Last month, there have been reports that the Australian government is introducing encryption backdoor to access its citizens’ private communications. More and more countries are now showing little to no concern about online security nowadays.
The Australian government has been slowly forcing tech companies that are operating in their country to open their encrypted communications. In response, tech companies have written an open letter expressing their disagreement with this action. However, the government says that this move is to improve public order and counter-terrorism capabilities. Specifically, the bill states:
Implement measures to address the impact of encrypted communications and devices on national security and law enforcement investigations. The bill provides a framework for agencies to work with the private sector so that law enforcement can adapt to the increasingly complex online environment. The bill requires both domestic and foreign companies supplying services to Australia to provide greater assistance to agencies.
Although this reason is somewhat valid, the people whose data will be harvested don’t seem to agree. Having an encryption backdoor poses plenty of concerns that could compromise the security of individuals, companies, and organizations. If tech companies comply with Australia’s encryption backdoor, then messaging apps like WhatsApp, Messenger, and Wickr will have to turn over their users’ decrypted conversations to the government. Despite being encrypted so that no one, not even the company itself, can read the messages, this mandate will disregard all privacy policies.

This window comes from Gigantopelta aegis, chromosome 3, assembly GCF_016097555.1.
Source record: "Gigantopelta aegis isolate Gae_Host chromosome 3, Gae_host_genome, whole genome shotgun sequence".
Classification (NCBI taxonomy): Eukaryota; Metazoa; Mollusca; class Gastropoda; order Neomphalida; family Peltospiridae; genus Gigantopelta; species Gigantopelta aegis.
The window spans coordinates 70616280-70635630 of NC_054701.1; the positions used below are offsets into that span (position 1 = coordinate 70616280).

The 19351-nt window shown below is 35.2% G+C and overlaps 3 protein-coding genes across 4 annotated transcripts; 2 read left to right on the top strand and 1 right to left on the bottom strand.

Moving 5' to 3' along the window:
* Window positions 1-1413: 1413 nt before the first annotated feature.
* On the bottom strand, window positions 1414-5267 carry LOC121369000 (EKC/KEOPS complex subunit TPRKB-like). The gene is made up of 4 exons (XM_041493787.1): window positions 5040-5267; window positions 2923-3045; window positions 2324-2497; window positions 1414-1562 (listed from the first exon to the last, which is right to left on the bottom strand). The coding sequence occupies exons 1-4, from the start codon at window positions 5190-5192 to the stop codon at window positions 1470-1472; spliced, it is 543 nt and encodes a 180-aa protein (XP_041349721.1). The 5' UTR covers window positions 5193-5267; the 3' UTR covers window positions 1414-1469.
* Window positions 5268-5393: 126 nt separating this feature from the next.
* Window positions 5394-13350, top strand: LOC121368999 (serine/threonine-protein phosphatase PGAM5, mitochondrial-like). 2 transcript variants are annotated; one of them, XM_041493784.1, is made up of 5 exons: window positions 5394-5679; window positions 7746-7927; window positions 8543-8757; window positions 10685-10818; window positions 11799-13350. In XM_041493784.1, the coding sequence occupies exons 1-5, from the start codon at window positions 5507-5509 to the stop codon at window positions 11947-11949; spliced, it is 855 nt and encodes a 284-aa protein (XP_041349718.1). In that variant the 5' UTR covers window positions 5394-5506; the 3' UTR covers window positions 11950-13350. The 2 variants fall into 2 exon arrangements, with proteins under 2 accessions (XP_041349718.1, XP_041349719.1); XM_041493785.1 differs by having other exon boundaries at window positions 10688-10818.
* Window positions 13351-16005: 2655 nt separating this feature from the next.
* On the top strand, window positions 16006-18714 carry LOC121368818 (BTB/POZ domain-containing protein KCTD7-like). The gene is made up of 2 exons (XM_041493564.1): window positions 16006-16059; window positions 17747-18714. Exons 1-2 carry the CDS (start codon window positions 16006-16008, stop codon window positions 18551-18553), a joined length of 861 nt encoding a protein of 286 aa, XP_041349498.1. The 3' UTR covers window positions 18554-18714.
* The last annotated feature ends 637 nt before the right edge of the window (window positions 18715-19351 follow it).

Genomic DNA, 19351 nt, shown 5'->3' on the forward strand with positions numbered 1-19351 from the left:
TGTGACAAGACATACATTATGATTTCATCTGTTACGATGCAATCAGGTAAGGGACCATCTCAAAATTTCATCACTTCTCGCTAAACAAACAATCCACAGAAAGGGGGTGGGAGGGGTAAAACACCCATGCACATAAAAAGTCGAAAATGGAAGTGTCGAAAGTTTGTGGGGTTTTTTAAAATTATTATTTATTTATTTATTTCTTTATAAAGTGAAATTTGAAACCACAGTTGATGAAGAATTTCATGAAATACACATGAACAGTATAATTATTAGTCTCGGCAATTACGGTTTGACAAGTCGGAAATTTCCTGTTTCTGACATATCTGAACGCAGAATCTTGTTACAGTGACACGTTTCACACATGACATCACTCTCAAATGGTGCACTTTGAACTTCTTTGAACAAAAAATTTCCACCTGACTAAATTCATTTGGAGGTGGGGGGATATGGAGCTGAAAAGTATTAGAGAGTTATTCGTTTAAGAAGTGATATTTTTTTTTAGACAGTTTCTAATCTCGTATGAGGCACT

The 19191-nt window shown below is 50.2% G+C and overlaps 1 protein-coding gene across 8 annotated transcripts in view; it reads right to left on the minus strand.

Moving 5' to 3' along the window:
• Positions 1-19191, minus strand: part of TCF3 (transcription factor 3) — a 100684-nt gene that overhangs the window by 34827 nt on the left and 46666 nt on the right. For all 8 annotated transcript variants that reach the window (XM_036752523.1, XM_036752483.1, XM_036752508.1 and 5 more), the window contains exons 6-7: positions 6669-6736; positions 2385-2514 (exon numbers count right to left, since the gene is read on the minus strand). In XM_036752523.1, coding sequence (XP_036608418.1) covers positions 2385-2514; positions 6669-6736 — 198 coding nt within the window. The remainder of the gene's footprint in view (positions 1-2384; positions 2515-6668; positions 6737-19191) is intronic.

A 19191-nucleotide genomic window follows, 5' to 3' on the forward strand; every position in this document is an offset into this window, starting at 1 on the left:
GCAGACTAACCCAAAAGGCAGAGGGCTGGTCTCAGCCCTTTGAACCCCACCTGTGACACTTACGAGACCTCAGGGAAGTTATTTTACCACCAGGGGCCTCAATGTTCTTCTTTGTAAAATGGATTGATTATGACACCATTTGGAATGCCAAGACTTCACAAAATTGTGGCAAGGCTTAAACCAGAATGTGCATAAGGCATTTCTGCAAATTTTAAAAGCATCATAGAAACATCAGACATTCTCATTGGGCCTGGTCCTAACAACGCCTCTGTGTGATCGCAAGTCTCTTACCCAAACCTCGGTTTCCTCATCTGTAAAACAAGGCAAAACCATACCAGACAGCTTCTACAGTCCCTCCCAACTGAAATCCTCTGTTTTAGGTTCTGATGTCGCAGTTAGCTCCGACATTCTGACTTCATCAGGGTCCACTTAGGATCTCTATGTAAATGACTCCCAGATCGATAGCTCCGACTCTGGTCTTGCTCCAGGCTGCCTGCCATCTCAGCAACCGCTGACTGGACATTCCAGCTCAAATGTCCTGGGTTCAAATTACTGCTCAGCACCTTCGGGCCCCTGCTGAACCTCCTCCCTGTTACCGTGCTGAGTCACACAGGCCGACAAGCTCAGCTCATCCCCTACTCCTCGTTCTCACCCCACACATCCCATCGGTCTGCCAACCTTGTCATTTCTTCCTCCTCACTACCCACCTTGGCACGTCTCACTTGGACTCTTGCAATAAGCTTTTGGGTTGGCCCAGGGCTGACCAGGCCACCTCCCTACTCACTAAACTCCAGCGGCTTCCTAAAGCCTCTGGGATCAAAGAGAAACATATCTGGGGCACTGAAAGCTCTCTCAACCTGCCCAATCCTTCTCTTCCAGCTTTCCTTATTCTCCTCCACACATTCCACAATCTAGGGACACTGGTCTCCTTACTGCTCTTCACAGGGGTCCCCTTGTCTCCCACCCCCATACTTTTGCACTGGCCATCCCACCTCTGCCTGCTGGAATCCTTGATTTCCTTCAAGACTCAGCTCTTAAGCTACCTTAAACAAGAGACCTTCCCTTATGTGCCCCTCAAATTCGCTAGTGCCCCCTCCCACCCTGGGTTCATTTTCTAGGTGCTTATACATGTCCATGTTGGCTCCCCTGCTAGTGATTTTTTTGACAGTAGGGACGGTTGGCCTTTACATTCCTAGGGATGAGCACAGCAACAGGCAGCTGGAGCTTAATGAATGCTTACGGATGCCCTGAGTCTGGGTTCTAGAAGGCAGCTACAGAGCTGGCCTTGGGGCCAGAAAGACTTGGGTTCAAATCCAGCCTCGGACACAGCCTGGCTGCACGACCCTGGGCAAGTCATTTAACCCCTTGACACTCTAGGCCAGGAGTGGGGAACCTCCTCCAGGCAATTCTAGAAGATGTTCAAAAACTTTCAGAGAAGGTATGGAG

This circumstance poses another threat: cybercriminals with the technical knowledge can benefit from the backdoor system. Hackers could easily open the encryption backdoor as well and use it fraudulently. So what was supposed to be an extremely secure connection could now become a welcoming door for criminals to walk in and exploit.
Greens senator Jordon Steel-John also acknowledges this potential risk. He says,
Once the government has a backdoor into encrypted devices and platforms, everybody has a backdoor into encrypted devices and platforms. So I certainly wouldn’t be trusting them to do something as serious as this.
It’s not enough for the Australian government that telecommunication companies are already helping them by supplying information such as metadata and lawful interception. They still want to break encryptions, and digital rights organizations aren’t having it. According to Access Now, this bill will have “potential consequences seen in increases in online criminal activity and unauthorized access to personal and proprietary data.”
So what should you do if you live in Australia and could be affected by this encryption backdoor bill? One solution is to get a VPN service that is not based in Australia so it’s not subject to the country’s laws. Choose one with a military-grade encryption that’s impossible to decrypt, preferably those with 256-bit AES.
We have plenty of VPN reviews here in our site to help you choose the right service that suits your needs. There are also deals and discounts included so be sure to check them out. Whether you live in Australia or not, safeguarding your data is a must and you have a right to your privacy.